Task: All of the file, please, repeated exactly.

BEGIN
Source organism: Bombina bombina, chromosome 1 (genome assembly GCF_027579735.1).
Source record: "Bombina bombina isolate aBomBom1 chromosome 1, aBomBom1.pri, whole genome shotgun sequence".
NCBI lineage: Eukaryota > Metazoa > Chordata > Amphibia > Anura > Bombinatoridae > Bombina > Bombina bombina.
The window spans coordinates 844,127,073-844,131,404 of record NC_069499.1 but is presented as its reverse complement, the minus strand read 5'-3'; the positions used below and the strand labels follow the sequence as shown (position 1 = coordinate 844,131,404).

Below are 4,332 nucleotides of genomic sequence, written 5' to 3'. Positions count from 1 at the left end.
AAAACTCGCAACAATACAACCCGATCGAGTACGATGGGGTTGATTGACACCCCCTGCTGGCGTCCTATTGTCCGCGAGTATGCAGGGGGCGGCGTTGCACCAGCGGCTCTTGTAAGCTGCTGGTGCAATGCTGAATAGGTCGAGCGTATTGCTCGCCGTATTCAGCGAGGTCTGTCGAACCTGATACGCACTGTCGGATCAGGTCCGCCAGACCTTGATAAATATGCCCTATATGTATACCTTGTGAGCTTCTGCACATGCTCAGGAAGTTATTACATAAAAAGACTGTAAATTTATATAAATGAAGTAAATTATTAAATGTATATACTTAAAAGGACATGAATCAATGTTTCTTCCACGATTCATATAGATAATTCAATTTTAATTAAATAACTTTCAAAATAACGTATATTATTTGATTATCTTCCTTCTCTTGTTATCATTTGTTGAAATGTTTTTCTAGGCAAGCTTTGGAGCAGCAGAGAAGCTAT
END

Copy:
Source organism: Bombina bombina, chromosome 1 (genome assembly GCF_027579735.1).
Source record: "Bombina bombina isolate aBomBom1 chromosome 1, aBomBom1.pri, whole genome shotgun sequence".
NCBI lineage: Eukaryota > Metazoa > Chordata > Amphibia > Anura > Bombinatoridae > Bombina > Bombina bombina.
The window spans coordinates 844,127,073-844,131,404 of record NC_069499.1 but is presented as its reverse complement, the minus strand read 5'-3'; the positions used below and the strand labels follow the sequence as shown (position 1 = coordinate 844,131,404).

Below are 4,332 nucleotides of genomic sequence, written 5' to 3'. Positions count from 1 at the left end.
AAAACTCGCAACAATACAACCCGATCGAGTACGATGGGGTTGATTGACACCCCCTGCTGGCGTCCTATTGTCCGCGAGTATGCAGGGGGCGGCGTTGCACCAGCGGCTCTTGTAAGCTGCTGGTGCAATGCTGAATAGGTCGAGCGTATTGCTCGCCGTATTCAGCGAGGTCTGTCGAACCTGATACGCACTGTCGGATCAGGTCCGCCAGACCTTGATAAATATGCCCTATATGTATACCTTGTGAGCTTCTGCACATGCTCAGGAAGTTATTACATAAAAAGACTGTAAATTTATATAAATGAAGTAAATTATTAAATGTATATACTTAAAAGGACATGAATCAATGTTTCTTCCACGATTCATATAGATAATTCAATTTTAATTAAATAACTTTCAAAATAACGTATATTATTTGATTATCTTCCTTCTCTTGTTATCATTTGTTGAAATGTTTTTCTAGGCAAGCTTTGGAGCAGCAGAGAAGCTAT